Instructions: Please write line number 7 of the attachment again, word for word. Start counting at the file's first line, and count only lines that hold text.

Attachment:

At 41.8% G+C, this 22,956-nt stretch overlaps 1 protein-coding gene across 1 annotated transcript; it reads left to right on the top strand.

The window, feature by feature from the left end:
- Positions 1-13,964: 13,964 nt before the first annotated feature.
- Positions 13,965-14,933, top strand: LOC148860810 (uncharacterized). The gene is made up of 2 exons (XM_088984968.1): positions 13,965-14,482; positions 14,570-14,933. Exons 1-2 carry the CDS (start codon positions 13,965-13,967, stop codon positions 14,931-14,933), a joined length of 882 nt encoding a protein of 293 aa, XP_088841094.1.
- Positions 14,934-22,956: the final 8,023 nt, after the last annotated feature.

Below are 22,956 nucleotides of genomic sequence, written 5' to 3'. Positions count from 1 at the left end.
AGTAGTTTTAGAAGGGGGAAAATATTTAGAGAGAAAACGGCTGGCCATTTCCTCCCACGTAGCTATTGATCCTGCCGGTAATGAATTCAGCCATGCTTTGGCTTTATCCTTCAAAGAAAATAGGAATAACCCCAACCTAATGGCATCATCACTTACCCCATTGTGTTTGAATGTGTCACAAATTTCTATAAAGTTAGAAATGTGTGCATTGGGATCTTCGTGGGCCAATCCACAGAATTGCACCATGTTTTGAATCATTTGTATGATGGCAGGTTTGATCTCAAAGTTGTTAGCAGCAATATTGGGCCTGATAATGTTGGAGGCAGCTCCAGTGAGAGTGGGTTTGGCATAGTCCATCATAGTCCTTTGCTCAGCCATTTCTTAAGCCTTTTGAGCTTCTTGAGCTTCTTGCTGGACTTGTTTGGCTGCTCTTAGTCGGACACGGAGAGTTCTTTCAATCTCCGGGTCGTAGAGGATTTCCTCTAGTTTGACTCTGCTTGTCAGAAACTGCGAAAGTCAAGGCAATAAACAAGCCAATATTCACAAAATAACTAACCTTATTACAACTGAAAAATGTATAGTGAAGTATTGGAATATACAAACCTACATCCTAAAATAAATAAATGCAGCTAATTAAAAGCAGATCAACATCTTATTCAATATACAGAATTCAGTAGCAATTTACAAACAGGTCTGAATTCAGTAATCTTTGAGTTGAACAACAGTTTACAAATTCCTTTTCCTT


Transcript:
AGTAGTTTTAGAAGGGGGAAAATATTTAGAGAGAAAACGGCTGGCCATTTCCTCCCACGTAGCTATTGATCCTGCCGGTAATGAATTCAGCCATGCTTTGGCTTTATCCTTCAAAGAAAATAGGAATAACCCCAACCTAATGGCATCATCACTTACCCCATTGTGTTTGAATGTGTCACAAATTTCTATAAAGTTAGAAATGTGTGCATTGGGATCTTCGTGGGCCAATCCACAGAATTGCACCATGTTTTGAATCATTTGTATGATGGCAGGTTTGATCTCAAAGTTGTTAGCAGCAATATTGGGCCTGATAATGTTGGAGGCAGCTCCAGTGAGAGTGGGTTTGGCATAGTCCATCATAGTCCTTTGCTCAGCCATTTCTTAAGCCTTTTGAGCTTCTTGAGCTTCTTGCTGGACTTGTTTGGCTGCTCTTAGTCGGACACGGAGAGTTCTTTCAATCTCCGGGTCGTAGAGGATTTCCTCTAGTTTGACTCTGCTTGTCAGAAACTGCGAAAGTCAAGGCAATAAACAAGCCAATATTCACAAAATAACTAACCTTATTACAACTGAAAAATGTATAGTGAAGTATTGGAATATACAAACCTACATCCTAAAATAAATAAATGCAGCTAATTAAAAGCAGATCAACATCTTATTCAATATACAGAATTCAGTAGCAATTTACAAACAGGTCTGAATTCAGTAATCTTTGAGTTGAACAACAGTTTACAAATTCCTTTTCCTT